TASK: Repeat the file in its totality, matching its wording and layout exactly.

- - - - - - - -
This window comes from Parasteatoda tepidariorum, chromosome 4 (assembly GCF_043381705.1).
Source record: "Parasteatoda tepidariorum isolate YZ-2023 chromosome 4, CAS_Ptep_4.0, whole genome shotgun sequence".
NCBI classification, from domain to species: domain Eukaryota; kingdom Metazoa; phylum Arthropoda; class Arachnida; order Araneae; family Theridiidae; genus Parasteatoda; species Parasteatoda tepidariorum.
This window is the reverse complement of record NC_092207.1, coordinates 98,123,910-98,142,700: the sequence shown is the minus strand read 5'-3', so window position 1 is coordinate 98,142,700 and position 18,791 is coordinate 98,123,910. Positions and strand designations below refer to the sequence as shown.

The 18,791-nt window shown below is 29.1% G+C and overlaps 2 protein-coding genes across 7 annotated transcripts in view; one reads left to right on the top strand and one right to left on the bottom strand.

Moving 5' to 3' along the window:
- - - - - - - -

This window comes from Parasteatoda tepidariorum, chromosome 4 (assembly GCF_043381705.1).
Source record: "Parasteatoda tepidariorum isolate YZ-2023 chromosome 4, CAS_Ptep_4.0, whole genome shotgun sequence".
NCBI classification, from domain to species: domain Eukaryota; kingdom Metazoa; phylum Arthropoda; class Arachnida; order Araneae; family Theridiidae; genus Parasteatoda; species Parasteatoda tepidariorum.
This window is the reverse complement of record NC_092207.1, coordinates 98,123,910-98,142,700: the sequence shown is the minus strand read 5'-3', so window position 1 is coordinate 98,142,700 and position 18,791 is coordinate 98,123,910. Positions and strand designations below refer to the sequence as shown.

The 18,791-nt window shown below is 29.1% G+C and overlaps 2 protein-coding genes across 7 annotated transcripts in view; one reads left to right on the top strand and one right to left on the bottom strand.

Moving 5' to 3' along the window: